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Noble Violence and Civic Justice: Rural Lords Under Trial in the Italian City-Communes, 1276-1322

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<mark>Journal publication date</mark>16/01/2024
<mark>Journal</mark>Journal of Medieval History
Issue number1
Number of pages22
Pages (from-to)47-68
Publication StatusPublished
Early online date16/01/24
<mark>Original language</mark>English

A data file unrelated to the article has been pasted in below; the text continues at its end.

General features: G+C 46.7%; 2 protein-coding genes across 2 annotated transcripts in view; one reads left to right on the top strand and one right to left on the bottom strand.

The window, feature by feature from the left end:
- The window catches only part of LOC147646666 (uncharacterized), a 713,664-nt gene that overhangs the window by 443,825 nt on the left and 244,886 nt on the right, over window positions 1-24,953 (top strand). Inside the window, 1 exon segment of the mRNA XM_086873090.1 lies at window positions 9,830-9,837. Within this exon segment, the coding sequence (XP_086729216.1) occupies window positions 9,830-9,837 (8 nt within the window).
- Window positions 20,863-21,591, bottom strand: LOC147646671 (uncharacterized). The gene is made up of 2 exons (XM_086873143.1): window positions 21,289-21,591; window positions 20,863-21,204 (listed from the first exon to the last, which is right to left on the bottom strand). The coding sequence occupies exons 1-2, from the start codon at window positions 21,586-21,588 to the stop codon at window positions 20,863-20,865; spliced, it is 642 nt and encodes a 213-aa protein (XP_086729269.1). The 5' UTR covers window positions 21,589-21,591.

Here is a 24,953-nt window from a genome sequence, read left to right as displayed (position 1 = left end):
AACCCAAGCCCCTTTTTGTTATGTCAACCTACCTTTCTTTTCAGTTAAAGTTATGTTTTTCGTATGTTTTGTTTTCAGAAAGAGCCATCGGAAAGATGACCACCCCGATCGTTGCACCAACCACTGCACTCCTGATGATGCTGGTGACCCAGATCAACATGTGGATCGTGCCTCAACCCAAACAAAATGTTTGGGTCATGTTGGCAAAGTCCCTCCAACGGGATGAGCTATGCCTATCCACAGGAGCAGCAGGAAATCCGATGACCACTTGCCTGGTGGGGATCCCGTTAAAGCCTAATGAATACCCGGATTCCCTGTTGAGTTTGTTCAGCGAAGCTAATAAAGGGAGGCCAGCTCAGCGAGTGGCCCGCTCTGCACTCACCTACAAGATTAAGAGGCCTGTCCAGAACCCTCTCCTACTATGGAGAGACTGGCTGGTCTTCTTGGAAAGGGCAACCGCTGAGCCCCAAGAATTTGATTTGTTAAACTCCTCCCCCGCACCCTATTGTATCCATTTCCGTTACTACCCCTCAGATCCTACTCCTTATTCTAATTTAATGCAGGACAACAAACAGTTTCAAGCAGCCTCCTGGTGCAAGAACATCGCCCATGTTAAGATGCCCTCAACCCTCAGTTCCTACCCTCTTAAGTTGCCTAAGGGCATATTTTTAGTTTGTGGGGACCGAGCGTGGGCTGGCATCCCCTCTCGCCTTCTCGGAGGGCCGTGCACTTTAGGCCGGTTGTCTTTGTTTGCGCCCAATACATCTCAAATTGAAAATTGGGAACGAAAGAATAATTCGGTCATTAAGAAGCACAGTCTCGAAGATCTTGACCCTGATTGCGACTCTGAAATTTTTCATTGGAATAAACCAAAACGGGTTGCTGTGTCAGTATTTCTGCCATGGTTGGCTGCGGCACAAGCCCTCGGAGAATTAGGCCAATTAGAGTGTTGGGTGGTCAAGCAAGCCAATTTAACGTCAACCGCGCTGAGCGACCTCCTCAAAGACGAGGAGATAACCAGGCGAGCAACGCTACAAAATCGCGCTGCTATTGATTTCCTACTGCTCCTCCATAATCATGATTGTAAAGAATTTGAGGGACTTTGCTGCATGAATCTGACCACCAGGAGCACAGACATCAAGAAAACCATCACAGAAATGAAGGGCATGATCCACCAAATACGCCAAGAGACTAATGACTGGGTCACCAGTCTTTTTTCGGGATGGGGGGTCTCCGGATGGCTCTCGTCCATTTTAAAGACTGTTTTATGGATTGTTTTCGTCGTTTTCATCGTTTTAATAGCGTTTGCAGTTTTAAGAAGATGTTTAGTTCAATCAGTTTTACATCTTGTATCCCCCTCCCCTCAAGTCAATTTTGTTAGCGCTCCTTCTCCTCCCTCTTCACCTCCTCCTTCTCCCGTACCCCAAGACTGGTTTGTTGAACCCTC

This article analyses three criminal suits brought against nobles from rural districts of two Italian city-communes who were accused of homicide, robbery, and assault – and focuses on their courtroom defences. By the late 1200s, chivalric values and lifestyle were at odds with the political culture promoted by civic governments, while rural lords had lost most of their ancient privileges and independence to the cities. Nonetheless, in courtrooms, nobles often presented themselves as proud members of the chivalric warrior elite. The defendants may have sought to exploit the publicity of criminal trials to negotiate power and prerogatives with civic governments. Their chivalric ‘self-portraits' were adapted to the expectations of civic audiences, and were combined with legalistic arguments and appeals to municipal laws. More generally, this article investigates the reception of judicial institutions and examines the effects of the encounter between different value-systems and ‘languages’ in pre-modern polities.